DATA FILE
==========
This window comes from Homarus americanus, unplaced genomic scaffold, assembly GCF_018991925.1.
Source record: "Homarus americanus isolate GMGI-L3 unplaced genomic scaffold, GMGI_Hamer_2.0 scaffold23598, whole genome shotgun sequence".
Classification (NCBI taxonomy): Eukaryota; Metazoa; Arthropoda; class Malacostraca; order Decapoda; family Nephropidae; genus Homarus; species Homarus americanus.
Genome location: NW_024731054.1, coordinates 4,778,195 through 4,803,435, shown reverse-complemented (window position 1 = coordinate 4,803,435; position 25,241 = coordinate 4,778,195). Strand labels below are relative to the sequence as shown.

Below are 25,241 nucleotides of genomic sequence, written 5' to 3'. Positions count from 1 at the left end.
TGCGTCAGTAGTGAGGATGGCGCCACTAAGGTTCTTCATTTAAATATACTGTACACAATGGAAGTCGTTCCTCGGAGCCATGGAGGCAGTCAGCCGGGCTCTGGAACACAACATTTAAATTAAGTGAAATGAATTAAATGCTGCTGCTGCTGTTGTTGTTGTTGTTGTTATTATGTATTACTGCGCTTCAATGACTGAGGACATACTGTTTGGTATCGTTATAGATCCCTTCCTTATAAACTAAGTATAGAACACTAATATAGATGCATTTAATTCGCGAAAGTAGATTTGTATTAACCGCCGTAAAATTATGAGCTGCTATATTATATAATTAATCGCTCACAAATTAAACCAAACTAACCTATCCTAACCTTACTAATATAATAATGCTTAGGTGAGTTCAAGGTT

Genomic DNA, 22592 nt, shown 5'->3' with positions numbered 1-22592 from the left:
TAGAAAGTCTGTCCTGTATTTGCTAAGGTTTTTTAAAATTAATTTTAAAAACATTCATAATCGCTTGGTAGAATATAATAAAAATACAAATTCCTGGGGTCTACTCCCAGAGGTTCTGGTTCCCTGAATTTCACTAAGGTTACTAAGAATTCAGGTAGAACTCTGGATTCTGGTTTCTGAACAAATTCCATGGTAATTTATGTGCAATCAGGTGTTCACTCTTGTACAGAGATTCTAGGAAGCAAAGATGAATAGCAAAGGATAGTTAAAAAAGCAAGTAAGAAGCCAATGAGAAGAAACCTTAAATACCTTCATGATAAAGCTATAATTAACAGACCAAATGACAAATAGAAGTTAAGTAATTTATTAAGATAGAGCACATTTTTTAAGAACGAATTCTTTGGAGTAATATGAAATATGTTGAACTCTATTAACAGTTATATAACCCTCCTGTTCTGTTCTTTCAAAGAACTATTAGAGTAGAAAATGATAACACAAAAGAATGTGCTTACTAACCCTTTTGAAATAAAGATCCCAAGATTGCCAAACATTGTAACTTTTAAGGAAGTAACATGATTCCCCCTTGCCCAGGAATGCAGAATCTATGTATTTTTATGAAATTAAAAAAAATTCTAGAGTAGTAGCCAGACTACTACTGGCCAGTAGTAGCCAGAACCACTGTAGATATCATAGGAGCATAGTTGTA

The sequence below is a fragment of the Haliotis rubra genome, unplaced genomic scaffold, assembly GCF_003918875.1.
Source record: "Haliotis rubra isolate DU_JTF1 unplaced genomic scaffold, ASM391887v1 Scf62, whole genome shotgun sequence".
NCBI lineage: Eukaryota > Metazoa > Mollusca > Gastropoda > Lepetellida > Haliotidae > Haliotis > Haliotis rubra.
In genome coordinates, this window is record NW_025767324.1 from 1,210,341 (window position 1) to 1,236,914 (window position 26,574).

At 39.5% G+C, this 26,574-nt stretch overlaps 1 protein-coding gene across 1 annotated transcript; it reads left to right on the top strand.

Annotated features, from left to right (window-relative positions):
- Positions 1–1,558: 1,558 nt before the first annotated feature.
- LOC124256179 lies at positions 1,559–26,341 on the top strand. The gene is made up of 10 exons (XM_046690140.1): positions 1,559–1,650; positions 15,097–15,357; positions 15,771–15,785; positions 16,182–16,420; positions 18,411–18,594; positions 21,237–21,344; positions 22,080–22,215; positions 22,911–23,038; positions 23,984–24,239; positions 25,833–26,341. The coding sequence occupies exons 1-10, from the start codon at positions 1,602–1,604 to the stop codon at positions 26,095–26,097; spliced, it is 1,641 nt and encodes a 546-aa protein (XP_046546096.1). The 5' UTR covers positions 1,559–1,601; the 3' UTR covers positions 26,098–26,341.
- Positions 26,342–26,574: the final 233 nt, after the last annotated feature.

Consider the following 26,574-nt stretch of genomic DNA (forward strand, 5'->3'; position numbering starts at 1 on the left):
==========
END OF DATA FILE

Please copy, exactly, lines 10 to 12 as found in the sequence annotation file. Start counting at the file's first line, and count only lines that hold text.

Source record: "Haliotis rubra isolate DU_JTF1 unplaced genomic scaffold, ASM391887v1 Scf62, whole genome shotgun sequence".
NCBI lineage: Eukaryota > Metazoa > Mollusca > Gastropoda > Lepetellida > Haliotidae > Haliotis > Haliotis rubra.
In genome coordinates, this window is record NW_025767324.1 from 1,210,341 (window position 1) to 1,236,914 (window position 26,574).